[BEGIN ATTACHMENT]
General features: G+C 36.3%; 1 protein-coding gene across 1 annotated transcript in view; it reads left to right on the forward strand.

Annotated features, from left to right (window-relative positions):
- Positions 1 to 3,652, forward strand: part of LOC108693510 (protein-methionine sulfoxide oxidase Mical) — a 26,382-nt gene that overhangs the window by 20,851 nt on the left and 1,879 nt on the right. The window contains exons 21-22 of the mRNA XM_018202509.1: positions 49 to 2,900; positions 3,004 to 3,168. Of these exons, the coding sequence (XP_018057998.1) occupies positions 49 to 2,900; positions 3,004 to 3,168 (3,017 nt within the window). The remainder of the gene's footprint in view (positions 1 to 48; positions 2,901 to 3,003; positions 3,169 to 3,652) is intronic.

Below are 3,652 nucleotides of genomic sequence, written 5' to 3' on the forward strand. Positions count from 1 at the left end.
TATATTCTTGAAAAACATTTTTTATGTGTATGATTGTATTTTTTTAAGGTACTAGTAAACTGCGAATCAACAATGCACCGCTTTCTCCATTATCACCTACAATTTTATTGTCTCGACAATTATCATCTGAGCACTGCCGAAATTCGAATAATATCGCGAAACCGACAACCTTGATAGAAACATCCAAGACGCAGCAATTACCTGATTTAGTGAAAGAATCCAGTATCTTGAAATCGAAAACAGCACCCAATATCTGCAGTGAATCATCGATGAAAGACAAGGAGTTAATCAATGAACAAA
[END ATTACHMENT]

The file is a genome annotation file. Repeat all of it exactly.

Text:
General features: G+C 36.3%; 1 protein-coding gene across 1 annotated transcript in view; it reads left to right on the forward strand.

Annotated features, from left to right (window-relative positions):
- Positions 1 to 3,652, forward strand: part of LOC108693510 (protein-methionine sulfoxide oxidase Mical) — a 26,382-nt gene that overhangs the window by 20,851 nt on the left and 1,879 nt on the right. The window contains exons 21-22 of the mRNA XM_018202509.1: positions 49 to 2,900; positions 3,004 to 3,168. Of these exons, the coding sequence (XP_018057998.1) occupies positions 49 to 2,900; positions 3,004 to 3,168 (3,017 nt within the window). The remainder of the gene's footprint in view (positions 1 to 48; positions 2,901 to 3,003; positions 3,169 to 3,652) is intronic.

Below are 3,652 nucleotides of genomic sequence, written 5' to 3' on the forward strand. Positions count from 1 at the left end.
TATATTCTTGAAAAACATTTTTTATGTGTATGATTGTATTTTTTTAAGGTACTAGTAAACTGCGAATCAACAATGCACCGCTTTCTCCATTATCACCTACAATTTTATTGTCTCGACAATTATCATCTGAGCACTGCCGAAATTCGAATAATATCGCGAAACCGACAACCTTGATAGAAACATCCAAGACGCAGCAATTACCTGATTTAGTGAAAGAATCCAGTATCTTGAAATCGAAAACAGCACCCAATATCTGCAGTGAATCATCGATGAAAGACAAGGAGTTAATCAATGAACAAA